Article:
By: Linda Rosencrance, Security News Daily
Google's Android smartphone platform has taken off like a rocket, winning more than half the global smartphone market share only three years after it was first introduced. But hitching a ride on that rocket arewriters, who've been having a grand time exploiting the open-source, lightly supervised platform — especially in the past year.
In fact, there was a 472 percent jump in Android malware from July 2011 to Nov. 10, 2011, according to the routing-hardware maker Juniper Networks. Android attackers spent the year becoming much more sophisticated about the malware they created.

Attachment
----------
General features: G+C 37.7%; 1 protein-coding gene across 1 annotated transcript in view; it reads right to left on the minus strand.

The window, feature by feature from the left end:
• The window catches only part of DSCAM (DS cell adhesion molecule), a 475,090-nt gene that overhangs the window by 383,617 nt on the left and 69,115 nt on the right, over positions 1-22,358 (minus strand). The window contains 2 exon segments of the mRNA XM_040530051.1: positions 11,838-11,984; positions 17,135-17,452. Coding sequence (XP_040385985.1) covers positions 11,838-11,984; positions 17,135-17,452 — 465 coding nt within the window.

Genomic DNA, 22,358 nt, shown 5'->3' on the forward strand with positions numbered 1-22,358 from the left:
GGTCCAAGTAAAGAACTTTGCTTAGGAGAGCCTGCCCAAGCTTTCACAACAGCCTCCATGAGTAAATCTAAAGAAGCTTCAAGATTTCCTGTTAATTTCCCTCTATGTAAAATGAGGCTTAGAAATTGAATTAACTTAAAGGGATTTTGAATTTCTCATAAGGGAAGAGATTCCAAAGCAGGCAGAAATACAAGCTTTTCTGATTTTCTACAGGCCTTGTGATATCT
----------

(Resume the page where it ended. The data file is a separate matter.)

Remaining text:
Android's open model means anyone can create an app, and apps can be installed from anywhere. But this has created an ideal delivery model for cybercriminals, who inject Trojan horses — malware hidden inside otherwise benign software — into legitimate-looking apps and put them on the open market, often as free downloads.